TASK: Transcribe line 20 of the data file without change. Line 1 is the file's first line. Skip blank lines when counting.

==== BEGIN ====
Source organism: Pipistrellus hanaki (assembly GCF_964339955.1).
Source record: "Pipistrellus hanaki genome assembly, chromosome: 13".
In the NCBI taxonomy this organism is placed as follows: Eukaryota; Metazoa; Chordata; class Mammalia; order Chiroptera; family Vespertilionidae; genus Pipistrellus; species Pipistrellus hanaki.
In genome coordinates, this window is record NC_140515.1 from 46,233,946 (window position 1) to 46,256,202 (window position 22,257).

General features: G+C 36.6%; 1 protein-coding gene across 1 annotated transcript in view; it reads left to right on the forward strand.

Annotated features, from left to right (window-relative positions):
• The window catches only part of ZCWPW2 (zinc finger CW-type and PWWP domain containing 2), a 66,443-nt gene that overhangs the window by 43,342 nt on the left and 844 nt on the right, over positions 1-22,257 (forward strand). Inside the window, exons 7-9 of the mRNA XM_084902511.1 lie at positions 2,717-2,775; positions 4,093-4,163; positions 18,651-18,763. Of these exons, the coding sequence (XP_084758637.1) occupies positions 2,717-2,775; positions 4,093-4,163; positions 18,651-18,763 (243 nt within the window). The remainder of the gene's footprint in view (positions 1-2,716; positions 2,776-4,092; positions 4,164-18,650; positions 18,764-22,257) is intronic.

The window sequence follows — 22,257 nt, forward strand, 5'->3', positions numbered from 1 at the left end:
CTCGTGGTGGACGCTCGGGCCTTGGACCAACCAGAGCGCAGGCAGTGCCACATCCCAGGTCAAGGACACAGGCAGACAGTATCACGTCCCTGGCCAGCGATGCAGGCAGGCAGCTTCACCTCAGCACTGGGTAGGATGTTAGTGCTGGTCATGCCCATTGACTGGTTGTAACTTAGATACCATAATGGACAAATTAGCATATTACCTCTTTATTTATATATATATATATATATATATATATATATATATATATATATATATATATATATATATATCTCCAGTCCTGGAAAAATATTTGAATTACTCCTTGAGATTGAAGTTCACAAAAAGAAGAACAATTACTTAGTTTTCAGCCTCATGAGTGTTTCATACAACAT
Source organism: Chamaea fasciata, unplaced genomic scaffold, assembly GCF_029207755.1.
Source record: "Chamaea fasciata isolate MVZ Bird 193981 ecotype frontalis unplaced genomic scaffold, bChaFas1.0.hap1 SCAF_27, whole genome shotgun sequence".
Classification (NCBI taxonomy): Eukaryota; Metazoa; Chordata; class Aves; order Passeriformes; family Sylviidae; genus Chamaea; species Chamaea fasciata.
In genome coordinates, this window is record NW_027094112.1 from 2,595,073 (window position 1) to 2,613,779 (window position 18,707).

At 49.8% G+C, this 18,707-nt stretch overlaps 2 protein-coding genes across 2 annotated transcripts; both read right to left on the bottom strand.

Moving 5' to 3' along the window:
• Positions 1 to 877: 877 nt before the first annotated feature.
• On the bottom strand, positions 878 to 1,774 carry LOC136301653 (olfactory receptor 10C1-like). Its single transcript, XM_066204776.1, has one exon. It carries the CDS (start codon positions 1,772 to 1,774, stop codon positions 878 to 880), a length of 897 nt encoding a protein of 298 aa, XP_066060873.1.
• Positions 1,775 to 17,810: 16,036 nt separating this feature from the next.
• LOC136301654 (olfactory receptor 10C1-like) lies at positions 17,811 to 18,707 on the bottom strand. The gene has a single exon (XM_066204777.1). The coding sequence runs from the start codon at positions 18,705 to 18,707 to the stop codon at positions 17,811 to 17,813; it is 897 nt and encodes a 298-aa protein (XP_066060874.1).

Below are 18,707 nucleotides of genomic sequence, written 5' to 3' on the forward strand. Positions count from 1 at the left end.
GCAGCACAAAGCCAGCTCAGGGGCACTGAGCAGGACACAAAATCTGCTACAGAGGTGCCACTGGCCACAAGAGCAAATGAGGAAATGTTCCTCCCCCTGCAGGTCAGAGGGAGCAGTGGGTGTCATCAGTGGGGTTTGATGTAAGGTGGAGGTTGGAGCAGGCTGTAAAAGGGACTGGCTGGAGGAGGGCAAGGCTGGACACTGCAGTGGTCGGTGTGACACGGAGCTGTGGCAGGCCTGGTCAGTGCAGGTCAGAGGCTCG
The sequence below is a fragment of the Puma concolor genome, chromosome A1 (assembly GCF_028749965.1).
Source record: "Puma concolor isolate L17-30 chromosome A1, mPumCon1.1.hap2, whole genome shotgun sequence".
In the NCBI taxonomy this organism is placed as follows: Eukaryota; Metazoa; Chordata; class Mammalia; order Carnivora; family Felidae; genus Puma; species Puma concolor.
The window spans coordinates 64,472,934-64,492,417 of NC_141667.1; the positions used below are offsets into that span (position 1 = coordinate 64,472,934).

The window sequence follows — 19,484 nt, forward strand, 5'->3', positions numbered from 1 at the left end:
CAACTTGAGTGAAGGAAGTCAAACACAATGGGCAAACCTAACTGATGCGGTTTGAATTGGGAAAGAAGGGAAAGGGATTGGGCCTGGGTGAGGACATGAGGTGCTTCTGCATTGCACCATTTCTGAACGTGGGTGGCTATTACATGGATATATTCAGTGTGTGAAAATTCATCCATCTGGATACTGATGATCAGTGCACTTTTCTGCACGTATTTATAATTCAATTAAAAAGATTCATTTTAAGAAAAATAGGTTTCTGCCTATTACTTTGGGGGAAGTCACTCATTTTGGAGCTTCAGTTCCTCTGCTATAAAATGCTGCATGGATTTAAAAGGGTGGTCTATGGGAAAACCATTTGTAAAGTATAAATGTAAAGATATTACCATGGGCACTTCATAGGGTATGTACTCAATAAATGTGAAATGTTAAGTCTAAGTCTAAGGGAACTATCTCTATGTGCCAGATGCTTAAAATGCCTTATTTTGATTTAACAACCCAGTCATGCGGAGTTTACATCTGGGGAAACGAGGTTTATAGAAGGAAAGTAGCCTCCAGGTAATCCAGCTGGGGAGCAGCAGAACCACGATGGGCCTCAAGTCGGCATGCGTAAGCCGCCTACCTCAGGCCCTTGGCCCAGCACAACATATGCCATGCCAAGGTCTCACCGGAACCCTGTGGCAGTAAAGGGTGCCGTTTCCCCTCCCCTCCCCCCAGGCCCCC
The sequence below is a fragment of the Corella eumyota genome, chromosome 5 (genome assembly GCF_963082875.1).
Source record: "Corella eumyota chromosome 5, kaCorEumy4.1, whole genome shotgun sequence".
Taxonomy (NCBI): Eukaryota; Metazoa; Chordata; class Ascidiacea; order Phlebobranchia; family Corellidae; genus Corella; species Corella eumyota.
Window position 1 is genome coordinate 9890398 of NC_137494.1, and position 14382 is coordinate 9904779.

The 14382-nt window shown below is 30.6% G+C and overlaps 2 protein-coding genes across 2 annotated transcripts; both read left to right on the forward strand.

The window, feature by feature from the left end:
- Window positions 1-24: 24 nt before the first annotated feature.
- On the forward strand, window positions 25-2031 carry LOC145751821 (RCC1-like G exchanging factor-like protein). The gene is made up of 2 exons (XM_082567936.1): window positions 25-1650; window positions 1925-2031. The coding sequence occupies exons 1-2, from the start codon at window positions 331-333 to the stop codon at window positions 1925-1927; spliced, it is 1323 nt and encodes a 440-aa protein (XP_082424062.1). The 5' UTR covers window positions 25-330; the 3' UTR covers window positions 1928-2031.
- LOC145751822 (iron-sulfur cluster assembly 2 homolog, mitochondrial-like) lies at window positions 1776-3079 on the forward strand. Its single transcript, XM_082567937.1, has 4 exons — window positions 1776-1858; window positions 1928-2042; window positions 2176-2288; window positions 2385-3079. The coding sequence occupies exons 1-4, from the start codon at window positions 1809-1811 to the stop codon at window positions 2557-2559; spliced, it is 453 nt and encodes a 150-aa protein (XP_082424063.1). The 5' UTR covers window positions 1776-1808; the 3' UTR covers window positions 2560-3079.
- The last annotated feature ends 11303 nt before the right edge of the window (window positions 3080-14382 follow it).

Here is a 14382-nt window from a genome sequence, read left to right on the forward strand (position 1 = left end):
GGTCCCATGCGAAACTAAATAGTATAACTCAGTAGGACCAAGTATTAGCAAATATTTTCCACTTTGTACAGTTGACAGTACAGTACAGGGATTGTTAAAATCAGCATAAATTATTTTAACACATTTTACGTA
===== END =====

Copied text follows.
Below are 18,707 nucleotides of genomic sequence, written 5' to 3' on the forward strand. Positions count from 1 at the left end.